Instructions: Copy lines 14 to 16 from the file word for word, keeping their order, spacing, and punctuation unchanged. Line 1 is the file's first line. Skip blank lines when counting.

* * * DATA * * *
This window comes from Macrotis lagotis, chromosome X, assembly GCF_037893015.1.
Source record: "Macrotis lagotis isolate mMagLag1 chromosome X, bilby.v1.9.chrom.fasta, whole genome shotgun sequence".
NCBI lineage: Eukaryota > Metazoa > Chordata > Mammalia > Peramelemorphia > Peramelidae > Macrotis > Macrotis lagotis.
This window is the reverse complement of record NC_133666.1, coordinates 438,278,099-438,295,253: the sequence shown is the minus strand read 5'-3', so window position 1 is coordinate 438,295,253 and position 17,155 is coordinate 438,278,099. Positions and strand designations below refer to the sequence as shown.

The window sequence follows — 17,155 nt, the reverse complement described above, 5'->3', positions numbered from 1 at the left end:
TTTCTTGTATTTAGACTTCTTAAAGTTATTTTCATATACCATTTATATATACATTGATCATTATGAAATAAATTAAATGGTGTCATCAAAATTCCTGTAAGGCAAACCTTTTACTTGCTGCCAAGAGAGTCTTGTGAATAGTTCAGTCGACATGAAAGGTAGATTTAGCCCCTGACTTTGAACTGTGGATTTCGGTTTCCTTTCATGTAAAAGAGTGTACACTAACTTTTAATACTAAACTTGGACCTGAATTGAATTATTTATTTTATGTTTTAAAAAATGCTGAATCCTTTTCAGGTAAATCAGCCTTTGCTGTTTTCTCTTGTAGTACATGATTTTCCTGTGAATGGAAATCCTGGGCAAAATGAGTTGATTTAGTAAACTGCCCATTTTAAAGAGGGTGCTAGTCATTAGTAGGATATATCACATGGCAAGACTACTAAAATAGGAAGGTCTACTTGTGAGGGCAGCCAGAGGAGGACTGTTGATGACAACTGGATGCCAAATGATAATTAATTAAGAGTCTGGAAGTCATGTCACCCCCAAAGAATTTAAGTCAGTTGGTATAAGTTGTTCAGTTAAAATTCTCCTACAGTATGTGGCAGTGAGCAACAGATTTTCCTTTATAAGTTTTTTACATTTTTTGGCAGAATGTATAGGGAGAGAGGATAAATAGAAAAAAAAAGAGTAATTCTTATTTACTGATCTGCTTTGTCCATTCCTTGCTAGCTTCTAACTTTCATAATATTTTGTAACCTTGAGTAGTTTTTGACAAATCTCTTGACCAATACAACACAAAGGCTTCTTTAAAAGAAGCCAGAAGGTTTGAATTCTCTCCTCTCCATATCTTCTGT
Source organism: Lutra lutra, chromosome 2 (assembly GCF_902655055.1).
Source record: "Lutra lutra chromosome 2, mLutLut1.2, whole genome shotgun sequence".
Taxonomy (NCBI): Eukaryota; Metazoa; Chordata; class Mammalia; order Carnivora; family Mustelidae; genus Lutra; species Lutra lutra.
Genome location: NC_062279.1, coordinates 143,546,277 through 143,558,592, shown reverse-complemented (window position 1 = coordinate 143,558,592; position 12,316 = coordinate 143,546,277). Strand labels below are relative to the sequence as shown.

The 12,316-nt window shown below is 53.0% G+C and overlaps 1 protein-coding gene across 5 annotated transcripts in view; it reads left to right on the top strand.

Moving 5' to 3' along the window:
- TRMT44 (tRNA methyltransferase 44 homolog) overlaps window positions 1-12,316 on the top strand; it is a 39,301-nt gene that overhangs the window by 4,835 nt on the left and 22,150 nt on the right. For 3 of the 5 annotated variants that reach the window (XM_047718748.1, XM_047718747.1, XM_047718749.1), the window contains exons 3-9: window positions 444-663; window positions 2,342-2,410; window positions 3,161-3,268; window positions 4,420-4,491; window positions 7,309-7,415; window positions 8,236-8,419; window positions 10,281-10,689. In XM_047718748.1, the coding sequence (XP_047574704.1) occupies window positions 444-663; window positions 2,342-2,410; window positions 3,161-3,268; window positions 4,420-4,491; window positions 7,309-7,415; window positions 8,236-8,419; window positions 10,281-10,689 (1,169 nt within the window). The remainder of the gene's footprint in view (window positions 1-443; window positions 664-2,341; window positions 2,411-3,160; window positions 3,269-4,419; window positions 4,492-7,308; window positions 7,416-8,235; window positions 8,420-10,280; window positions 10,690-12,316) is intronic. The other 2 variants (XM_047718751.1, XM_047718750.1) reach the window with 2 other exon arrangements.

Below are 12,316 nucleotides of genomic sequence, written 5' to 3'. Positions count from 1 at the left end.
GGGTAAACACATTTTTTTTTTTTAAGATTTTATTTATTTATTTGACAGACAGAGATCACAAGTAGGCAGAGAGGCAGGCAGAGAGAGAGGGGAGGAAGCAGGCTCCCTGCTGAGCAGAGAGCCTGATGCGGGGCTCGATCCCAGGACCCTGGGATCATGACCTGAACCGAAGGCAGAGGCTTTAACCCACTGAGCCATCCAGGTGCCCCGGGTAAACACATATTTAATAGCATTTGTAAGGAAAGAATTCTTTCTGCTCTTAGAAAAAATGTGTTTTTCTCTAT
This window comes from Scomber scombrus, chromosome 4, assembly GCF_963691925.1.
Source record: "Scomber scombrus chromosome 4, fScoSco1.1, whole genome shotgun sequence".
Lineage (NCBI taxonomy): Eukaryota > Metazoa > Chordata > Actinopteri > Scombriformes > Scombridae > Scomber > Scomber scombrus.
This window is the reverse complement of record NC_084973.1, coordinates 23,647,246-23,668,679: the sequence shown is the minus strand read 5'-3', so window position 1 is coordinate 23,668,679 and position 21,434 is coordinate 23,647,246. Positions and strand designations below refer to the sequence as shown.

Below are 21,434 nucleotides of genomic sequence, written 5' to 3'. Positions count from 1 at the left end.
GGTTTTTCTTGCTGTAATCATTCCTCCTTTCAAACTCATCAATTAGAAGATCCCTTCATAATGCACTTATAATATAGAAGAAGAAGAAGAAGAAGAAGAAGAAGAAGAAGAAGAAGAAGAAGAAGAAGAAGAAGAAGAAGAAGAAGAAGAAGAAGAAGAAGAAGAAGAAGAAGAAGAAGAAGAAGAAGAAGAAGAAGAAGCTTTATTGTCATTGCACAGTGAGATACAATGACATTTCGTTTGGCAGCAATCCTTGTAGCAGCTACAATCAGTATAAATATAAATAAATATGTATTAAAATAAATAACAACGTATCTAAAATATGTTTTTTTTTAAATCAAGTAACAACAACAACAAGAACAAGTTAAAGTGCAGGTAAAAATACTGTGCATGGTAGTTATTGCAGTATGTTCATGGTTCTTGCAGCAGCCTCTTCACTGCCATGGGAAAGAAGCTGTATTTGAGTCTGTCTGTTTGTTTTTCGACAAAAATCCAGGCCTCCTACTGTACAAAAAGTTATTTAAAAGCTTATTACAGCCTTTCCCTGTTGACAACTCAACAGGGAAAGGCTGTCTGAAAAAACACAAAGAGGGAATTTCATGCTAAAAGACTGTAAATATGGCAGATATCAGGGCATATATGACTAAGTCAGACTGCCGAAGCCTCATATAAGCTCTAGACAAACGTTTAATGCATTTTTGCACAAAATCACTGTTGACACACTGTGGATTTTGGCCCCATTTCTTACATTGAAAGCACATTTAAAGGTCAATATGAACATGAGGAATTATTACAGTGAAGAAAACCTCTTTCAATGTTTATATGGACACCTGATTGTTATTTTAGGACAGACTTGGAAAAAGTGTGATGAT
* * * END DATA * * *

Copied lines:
Below are 12,316 nucleotides of genomic sequence, written 5' to 3'. Positions count from 1 at the left end.
GGGTAAACACATTTTTTTTTTTTAAGATTTTATTTATTTATTTGACAGACAGAGATCACAAGTAGGCAGAGAGGCAGGCAGAGAGAGAGGGGAGGAAGCAGGCTCCCTGCTGAGCAGAGAGCCTGATGCGGGGCTCGATCCCAGGACCCTGGGATCATGACCTGAACCGAAGGCAGAGGCTTTAACCCACTGAGCCATCCAGGTGCCCCGGGTAAACACATATTTAATAGCATTTGTAAGGAAAGAATTCTTTCTGCTCTTAGAAAAAATGTGTTTTTCTCTAT
This window comes from Scomber scombrus, chromosome 4, assembly GCF_963691925.1.